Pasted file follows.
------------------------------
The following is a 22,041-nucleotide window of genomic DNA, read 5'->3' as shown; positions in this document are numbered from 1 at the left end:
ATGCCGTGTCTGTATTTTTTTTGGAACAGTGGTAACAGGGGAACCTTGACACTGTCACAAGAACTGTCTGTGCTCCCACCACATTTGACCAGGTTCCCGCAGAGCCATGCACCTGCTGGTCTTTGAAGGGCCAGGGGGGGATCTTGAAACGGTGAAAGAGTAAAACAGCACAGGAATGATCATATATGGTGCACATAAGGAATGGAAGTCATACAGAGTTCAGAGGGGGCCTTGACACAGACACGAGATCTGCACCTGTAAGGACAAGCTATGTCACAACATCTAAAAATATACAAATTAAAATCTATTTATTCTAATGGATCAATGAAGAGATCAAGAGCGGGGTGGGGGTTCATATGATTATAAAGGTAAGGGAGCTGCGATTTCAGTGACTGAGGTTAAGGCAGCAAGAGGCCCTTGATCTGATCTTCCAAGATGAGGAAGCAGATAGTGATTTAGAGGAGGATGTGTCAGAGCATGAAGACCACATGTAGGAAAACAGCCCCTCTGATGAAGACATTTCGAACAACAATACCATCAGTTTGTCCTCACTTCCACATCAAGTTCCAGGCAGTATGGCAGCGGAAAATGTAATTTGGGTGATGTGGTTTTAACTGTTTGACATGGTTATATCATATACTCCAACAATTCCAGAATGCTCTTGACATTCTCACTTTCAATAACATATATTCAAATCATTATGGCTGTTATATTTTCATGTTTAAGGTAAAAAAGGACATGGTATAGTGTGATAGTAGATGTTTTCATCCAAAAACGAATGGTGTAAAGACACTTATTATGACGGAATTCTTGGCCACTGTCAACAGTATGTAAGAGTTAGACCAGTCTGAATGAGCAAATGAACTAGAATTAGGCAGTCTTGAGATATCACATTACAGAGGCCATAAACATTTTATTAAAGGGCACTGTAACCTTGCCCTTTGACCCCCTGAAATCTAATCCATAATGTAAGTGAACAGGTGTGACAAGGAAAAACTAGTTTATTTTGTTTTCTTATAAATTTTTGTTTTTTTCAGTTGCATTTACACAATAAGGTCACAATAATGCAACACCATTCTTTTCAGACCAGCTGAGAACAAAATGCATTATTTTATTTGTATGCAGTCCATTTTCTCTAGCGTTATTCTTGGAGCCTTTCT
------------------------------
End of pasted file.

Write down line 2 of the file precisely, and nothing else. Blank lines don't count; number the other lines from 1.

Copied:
ATGCCGTGTCTGTATTTTTTTTGGAACAGTGGTAACAGGGGAACCTTGACACTGTCACAAGAACTGTCTGTGCTCCCACCACATTTGACCAGGTTCCCGCAGAGCCATGCACCTGCTGGTCTTTGAAGGGCCAGGGGGGGATCTTGAAACGGTGAAAGAGTAAAACAGCACAGGAATGATCATATATGGTGCACATAAGGAATGGAAGTCATACAGAGTTCAGAGGGGGCCTTGACACAGACACGAGATCTGCACCTGTAAGGACAAGCTATGTCACAACATCTAAAAATATACAAATTAAAATCTATTTATTCTAATGGATCAATGAAGAGATCAAGAGCGGGGTGGGGGTTCATATGATTATAAAGGTAAGGGAGCTGCGATTTCAGTGACTGAGGTTAAGGCAGCAAGAGGCCCTTGATCTGATCTTCCAAGATGAGGAAGCAGATAGTGATTTAGAGGAGGATGTGTCAGAGCATGAAGACCACATGTAGGAAAACAGCCCCTCTGATGAAGACATTTCGAACAACAATACCATCAGTTTGTCCTCACTTCCACATCAAGTTCCAGGCAGTATGGCAGCGGAAAATGTAATTTGGGTGATGTGGTTTTAACTGTTTGACATGGTTATATCATATACTCCAACAATTCCAGAATGCTCTTGACATTCTCACTTTCAATAACATATATTCAAATCATTATGGCTGTTATATTTTCATGTTTAAGGTAAAAAAGGACATGGTATAGTGTGATAGTAGATGTTTTCATCCAAAAACGAATGGTGTAAAGACACTTATTATGACGGAATTCTTGGCCACTGTCAACAGTATGTAAGAGTTAGACCAGTCTGAATGAGCAAATGAACTAGAATTAGGCAGTCTTGAGATATCACATTACAGAGGCCATAAACATTTTATTAAAGGGCACTGTAACCTTGCCCTTTGACCCCCTGAAATCTAATCCATAATGTAAGTGAACAGGTGTGACAAGGAAAAACTAGTTTATTTTGTTTTCTTATAAATTTTTGTTTTTTTCAGTTGCATTTACACAATAAGGTCACAATAATGCAACACCATTCTTTTCAGACCAGCTGAGAACAAAATGCATTATTTTATTTGTATGCAGTCCATTTTCTCTAGCGTTATTCTTGGAGCCTTTCT